11 Business Metrics That Every Startup Should Track From Day 1

Do you know what are the business metrics you should measure for your startup? Do you know what your Key Performance Indicators (KPIs) are? Do you have a thorough understanding of your startup processes? Are you tracking the key business performance metrics?

The success of a business depends on a number of factors. One of the factors is the ability to understand and analyze the data and different processes that your business is performing across departments such as sales, marketing, administration, accounts, and more. Business metrics or KPIs can help you analyze just that.

Introduction to business metrics and KPIs

There’s a lot that goes into keeping a business running smoothly and efficiently. That’s when business metrics – the quantifiable measure used to track and assess the functioning of different business processes – comes into the picture.

Simply put, metrics are numbers that give information about a process. Based on these numbers, one can assess the success or failure of the different processes that businesses use. Different departments or aspects of a business, such as sales, marketing, finance, and human resource have specific metrics to measure.

Why is it so important to track them regularly?

Simply put, measuring results of activities is what sets good startups apart from great startups. Business metrics help startups know:

  • The results of their actions
  • Failures
  • Causes of poor performance
  • Successes
  • What works, what doesn’t and what needs improvement

If these factors aren’t measured, a startup will continue making the same mistakes that it has been making. Fundamental business metrics are important indicators and signs for a startup to take action and change their processes if needed.


What are the features of a good metric?

Wondering what makes good business metrics? Inc.com helps us understand by listing five key characteristics that a good business metric must have.

1) It should be easy to measure: A complicated measuring process is best avoided. A metric that is easy to measure makes the entire process easier.

2) Should be aligned to business targets: When a metric is aligned to the goal of a team, business, company or organization, it makes meeting the goals easier.

3) Should help in future prediction: A good metric should be able to help you predict future performance, too.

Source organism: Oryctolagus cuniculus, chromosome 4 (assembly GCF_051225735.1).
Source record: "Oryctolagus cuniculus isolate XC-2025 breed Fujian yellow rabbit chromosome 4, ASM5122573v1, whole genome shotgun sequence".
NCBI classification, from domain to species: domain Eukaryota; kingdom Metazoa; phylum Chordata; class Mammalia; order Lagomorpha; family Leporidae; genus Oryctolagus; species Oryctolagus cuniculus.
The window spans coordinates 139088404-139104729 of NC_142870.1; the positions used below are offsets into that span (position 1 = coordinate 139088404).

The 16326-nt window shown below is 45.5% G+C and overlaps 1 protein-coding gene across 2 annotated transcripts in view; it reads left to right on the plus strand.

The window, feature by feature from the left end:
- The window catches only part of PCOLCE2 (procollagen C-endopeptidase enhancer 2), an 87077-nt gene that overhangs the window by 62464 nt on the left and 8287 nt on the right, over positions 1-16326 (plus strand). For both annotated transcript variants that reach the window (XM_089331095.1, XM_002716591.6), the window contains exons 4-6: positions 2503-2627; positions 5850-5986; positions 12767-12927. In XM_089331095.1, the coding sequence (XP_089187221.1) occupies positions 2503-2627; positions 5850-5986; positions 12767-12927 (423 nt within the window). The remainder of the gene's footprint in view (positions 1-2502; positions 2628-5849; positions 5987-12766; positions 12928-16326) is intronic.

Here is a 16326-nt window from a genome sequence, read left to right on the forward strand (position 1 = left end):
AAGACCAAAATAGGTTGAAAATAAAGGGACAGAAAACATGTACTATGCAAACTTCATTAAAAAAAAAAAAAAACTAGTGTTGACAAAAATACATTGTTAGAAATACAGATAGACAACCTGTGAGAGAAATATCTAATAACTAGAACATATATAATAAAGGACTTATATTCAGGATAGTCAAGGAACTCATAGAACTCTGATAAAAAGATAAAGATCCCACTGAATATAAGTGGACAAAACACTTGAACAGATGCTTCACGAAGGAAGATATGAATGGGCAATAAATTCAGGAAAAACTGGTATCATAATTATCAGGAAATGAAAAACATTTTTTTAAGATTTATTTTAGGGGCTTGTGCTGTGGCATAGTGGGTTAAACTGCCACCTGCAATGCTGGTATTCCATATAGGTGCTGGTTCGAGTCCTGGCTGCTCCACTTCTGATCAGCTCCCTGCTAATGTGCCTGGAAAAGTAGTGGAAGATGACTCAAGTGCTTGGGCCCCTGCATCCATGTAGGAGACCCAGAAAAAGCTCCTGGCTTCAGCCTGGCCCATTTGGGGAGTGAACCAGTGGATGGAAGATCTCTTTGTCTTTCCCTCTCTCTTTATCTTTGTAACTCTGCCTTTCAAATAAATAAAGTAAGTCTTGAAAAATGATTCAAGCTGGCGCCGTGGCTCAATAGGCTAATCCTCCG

4) Should not be affected by factors of the team it is measuring: When the business metrics are devoid of any factors, they can reveal more information.

5) Should be comparable with other metrics: Imagine that you want to compare your business performance with that of your competitors. When you have metrics that can be compared to your competitors, you can get accurate results.

11 important business metrics to track

1) Sales

This metric is obvious and must be on top of the list. Sales metrics measured over days, weeks and months can tell you whether or not customers are interested in your product/service.

They can tell you whether your startup is making profits or losses. It can tell you how much more effort your business requires in order to reach sales targets, set higher goals and more.

2) Cost of customer acquisition

Think about all the small and big things that go into acquiring one customer. Think about all the costs involved in it. Now divide all the costs spent on acquiring a large number of customers with the number of customers acquired – this is the cost of customer acquisition. It’s an important metric that can determine your company’s fate.


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3) Customer retention

Acquiring customers is just the beginning. Ensuring that the acquired customers remain loyal to your brand and keep coming back to you is much more important. Not only does it add to your revenue, but loyal customers are also the ones who will recommend your product/service to other potential customers.

Related article: 11 proven customer retention strategies that work like magic

But how do you calculate that metric? Here’s how:

The number of customers at the end of a specific period of time (maybe 1 year) minus (-)

the number of new customers acquired during that period divided (/)

by the number of clients during the start of that period multiplied

(x) by 100 equals (=) to the customer retention rate.

4) Cash Flow

The flow of cash in and out of a business is important to track. A metric that is an essential part of the accounting process, which can give a clear picture of income, profit, and deficit. How does one measure it? It’s simple.